had friends who were already in the radio business and they helped her get
started in shows like the prestigious Lux Radio Theater. Producers and directors
began to take notice of her and the jobs started coming in.
In 1945 she played a while in the Michael Shayne
Above left: Virginia Gregg in 1946.
Above right: She played secretary "Claire 'Brooksie' Brooks" opposite actor Bob
Bailey (detective "George Valentine") in Let George Do It on Mutual
from 1949 to 1954.
In the 1940's Virginia seemed to be in all the shows on the air! Her
specialties appeared to be westerns (mostly in movies) and "who-dun-its"
(both radio and movies) although she was "Betty" on the Granddad of all
soaps One Man's Family for 9 years. She also turned up on the
popular medical series Dr. Kildare and the beloved Lum and Abner series. She played secretary "Claire
'Brooksie' Brooks" opposite actor Bob Bailey (detective "George Valentine")
in "Let George Do It" on Mutual from 1949 to 1954. What George
did was offer to clear up cases for other people
who found them too tough to handle.
In the Summer of 1946 Prevention Preferred,
was presented in cooperation with the 10th District Parent - Teachers
Association. The dramatic programs were presented by a cast which included
some of Hollywood's topflight actors. Frequently heard are Conrad Binyon,
Virginia Gregg, Leone Le Doux, Tyler McVey, and Ted Von Eltz. Throughout the
summer the program stressed disease prevention and safety precautions as
they apply to playgrounds and camps, as well as psychological guidance work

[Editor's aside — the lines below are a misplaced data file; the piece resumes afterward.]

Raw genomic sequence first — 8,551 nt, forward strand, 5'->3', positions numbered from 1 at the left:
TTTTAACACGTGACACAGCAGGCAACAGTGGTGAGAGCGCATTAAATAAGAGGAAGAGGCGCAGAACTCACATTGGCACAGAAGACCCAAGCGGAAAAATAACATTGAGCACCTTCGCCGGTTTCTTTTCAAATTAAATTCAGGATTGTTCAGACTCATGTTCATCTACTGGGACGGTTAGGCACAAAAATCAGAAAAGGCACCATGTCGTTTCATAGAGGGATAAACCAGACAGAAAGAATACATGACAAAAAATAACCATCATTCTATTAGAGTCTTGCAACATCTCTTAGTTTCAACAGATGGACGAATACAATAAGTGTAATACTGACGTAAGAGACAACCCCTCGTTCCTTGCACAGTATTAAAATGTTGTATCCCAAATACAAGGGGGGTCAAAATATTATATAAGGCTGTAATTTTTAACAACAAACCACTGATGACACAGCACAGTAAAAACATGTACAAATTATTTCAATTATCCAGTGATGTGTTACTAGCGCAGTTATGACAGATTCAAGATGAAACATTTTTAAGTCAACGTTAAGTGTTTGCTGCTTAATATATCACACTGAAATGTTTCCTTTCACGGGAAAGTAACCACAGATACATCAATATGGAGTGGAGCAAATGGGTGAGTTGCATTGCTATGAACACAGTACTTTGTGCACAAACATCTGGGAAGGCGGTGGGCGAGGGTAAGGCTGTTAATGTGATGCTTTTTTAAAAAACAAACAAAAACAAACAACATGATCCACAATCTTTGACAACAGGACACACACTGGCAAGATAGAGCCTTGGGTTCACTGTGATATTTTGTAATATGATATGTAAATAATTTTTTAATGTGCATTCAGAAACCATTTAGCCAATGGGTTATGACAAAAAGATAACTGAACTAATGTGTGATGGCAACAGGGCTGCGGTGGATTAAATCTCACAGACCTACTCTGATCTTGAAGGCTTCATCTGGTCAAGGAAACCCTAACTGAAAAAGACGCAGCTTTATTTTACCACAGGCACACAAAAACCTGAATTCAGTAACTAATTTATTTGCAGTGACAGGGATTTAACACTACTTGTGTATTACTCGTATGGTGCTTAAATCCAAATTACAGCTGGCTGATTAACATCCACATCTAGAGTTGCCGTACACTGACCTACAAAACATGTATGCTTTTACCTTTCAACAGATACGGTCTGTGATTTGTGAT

of playground supervisors in teaching youngsters to get along with each
Back to the "gumshoes" as of November 1947 Virginia
starred briefly as secretary "Nikki Porter" with Larry Dobkin who filled the
title role in The Adventures of
Ellery Queen (CBS).
The Anderson Family broadcast from 1947-1948
situation comedy radio program billed as a "Hollywood Broadcaster's
Production". In this enjoyable family program Virginia played Mary, wife and
mother next to well actors such as Conrad Binyon and
Above left: Preliminary run-through of a script for
Richard Diamond, Private Detective. Virginia Gregg (Helen Asher) and
Richard Powell (the detective), see what Diamond's up to today.
Above right: Dick Powell and Virgina Gregg during the ABC run of Richard
Diamond from KECA Studio X in Hollywood.
She was "Helen Asher" to Dick Powell's Richard Diamond, Private Detective
on NBC-Radio from 1949 to 1952 then on CBS-Radio for the 1952-53 season. "Helen" was the filthy-rich Park Avenue gal who was always
trying to lure Diamond up to her gorgeous digs,
where, if he ever did have time to get there he
would head for her baby grand and burst into song!
Virginia also guest-starred on The Adventures of Philip Marlowe
(CBS-Radio 1948-51) starring Gerald Mohr... (Dick
Powell was actually radio's first "Marlowe") for which Mohr, in 1950, was
named Best Male Actor on Radio by Radio and Television Life Magazine.
Virginia was also "Betty Lewis" on the radio series Yours Truly, Johnny Dollar yet
another "tec" series.
Virginia appeared many times on the radio and TV version
(2 times) of Have Gun, Will
Travel opposite the fine actor John Dehner who starred as "Paladin".
Oddly enough this show originated on CBS-Television
(1957-1963) as a starring vehicle
for Richard Boone and was such a smash that CBS decided to develop it for
CBS-Radio (1958-1960) as well. Generally this worked the other way around:
from radio to TV!
Virginia played hundreds of roles on radio and some of
her best came through her joining actor/director/producer Jack Webb's stock
company as a result of which she was heard in one role or another about
every other week on radio's well-received Dragnet. She was also
starred in the two Dragnet films
that were eventually made in Hollywood also in the TV series.